If they're (guide seals) included in your gasket kit, why not???
I would let the machinist make that call - he's the best judge of whether or not they need to be reground.
But frankly, he can lap them better than either of us anyway..........
I don't have the gasket kit and don't know if they're included or not. If they are include then it's an easy answer. The quote from the dealer for 4 seals is almost $40. 'Spensive buggers.

Is there such a thing as "engine seal" kit? I don't know if the various seals (shift shaft, counter shaft, etc.) seals are included in the gasket kit. If they are not then what's the alternative....to identify each seal piece by piece and order separately?

I got my parts list back from the dealer today. I had some things on there that I probably will not need (cam chain guide wheel, gas cap, etc.) but my local dealer was about 20% higher than the internet price and that included a 10% discount to me. He offered to up the discount to 15% if I ordered the parts.

I'll probably order from the deal even though it's an extra $100. They're good guys and local so I'll support them and enjoy their service if I get a wrong part or something.
 

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MNellis said:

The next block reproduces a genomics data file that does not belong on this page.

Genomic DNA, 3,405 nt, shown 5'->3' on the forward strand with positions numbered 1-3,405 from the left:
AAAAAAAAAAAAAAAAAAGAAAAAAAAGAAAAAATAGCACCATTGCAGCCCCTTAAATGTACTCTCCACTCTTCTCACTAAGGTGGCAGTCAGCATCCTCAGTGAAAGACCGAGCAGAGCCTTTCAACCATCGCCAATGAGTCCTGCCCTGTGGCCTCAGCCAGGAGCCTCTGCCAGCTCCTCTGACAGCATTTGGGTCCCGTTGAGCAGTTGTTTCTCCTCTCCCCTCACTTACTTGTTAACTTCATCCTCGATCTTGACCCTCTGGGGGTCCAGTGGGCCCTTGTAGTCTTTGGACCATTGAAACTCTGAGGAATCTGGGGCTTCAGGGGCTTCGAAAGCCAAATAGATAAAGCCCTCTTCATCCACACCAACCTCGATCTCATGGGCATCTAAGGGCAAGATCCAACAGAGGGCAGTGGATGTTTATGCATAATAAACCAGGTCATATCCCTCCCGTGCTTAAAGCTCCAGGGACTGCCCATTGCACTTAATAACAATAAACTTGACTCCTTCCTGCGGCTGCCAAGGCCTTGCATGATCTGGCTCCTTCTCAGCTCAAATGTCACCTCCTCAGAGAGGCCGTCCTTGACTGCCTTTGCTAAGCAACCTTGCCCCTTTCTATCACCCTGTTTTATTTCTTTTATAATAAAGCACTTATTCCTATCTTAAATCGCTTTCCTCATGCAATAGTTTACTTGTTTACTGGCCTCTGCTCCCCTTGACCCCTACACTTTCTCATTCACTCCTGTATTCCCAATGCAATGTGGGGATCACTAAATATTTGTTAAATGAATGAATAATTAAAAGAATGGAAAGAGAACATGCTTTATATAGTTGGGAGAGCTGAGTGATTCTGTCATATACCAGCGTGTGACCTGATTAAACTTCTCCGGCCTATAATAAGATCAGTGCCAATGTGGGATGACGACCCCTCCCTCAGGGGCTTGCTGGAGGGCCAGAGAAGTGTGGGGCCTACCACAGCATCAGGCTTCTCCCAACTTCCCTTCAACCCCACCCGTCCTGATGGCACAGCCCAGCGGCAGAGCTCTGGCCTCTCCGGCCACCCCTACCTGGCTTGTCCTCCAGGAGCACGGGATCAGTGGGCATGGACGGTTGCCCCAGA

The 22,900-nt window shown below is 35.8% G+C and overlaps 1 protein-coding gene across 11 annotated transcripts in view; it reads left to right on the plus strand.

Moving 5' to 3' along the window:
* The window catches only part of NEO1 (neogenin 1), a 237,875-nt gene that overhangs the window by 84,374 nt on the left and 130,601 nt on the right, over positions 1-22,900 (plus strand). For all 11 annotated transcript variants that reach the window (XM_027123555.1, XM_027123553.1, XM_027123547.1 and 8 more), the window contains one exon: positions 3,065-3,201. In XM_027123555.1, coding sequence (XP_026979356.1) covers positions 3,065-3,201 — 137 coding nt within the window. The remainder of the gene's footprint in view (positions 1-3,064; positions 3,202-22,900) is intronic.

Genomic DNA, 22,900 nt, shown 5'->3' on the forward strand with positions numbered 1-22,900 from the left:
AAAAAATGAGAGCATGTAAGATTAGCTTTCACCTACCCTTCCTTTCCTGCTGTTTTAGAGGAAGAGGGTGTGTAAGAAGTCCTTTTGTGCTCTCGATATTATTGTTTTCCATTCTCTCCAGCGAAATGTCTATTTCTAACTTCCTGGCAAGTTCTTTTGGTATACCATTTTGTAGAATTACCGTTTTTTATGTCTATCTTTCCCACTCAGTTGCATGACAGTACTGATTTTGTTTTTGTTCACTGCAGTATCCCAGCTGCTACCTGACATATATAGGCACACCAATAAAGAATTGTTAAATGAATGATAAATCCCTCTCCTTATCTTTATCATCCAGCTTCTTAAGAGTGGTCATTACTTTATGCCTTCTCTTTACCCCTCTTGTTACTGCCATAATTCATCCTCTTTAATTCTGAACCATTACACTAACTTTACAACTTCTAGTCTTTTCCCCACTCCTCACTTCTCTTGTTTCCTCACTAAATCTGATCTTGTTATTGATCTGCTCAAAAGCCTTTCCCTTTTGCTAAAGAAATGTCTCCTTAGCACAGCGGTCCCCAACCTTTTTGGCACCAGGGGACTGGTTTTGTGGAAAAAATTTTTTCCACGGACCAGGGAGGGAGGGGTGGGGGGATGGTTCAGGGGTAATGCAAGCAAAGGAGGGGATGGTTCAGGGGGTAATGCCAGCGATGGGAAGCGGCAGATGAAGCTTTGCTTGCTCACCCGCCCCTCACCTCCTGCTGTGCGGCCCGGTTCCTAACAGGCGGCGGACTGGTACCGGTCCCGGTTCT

I don't have the gasket kit and don't know if they're included or not. If they are include then it's an easy answer. The quote from the dealer for 4 seals is almost $40. 'Spensive buggers.

Is there such a thing as "engine seal" kit? I don't know if the various seals (shift shaft, counter shaft, etc.) seals are included in the gasket kit. If they are not then what's the alternative....to identify each seal piece by piece and order separately?
Then buy a gasket kit that includes everything - the good ones will have all the o-rings and valve guides too.

Yes there are seal kits - check some of the EBay vendors....
 

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Discussion Starter · #7 ·
Thanks Bill, that auction has been on my watch list.

Question; when you've rebuilt motors in the past how have you dealt with the oil seals. Have you just replaced them with NOS parts one by one or did Honda have an oil seal kit you'd crack open.
 

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MNellis said:
Thanks Bill, that auction has been on my watch list.

Question; when you've rebuilt motors in the past how have you dealt with the oil seals. Have you just replaced them with NOS parts one by one or did Honda have an oil seal kit you'd crack open.

Depends on what you mean by "the past" - that covers a lot of ground.
Back in The Day, you just got the parts singly at the Parts counter. Maybe $4 for every seal in the engine. I don't recall any seal "kits" from Honda, but that was a long time ago.......

On these bikes at least, those days are history, and I've used these seal kits for a long time.
They are less expensive than piece-mealing them from Honda.
As a matter of course, I replace all seals, o-rings, stuff like that when rebuilding.
Usually everything is covered in one of the good gasket/seal kits, including valve guide seals.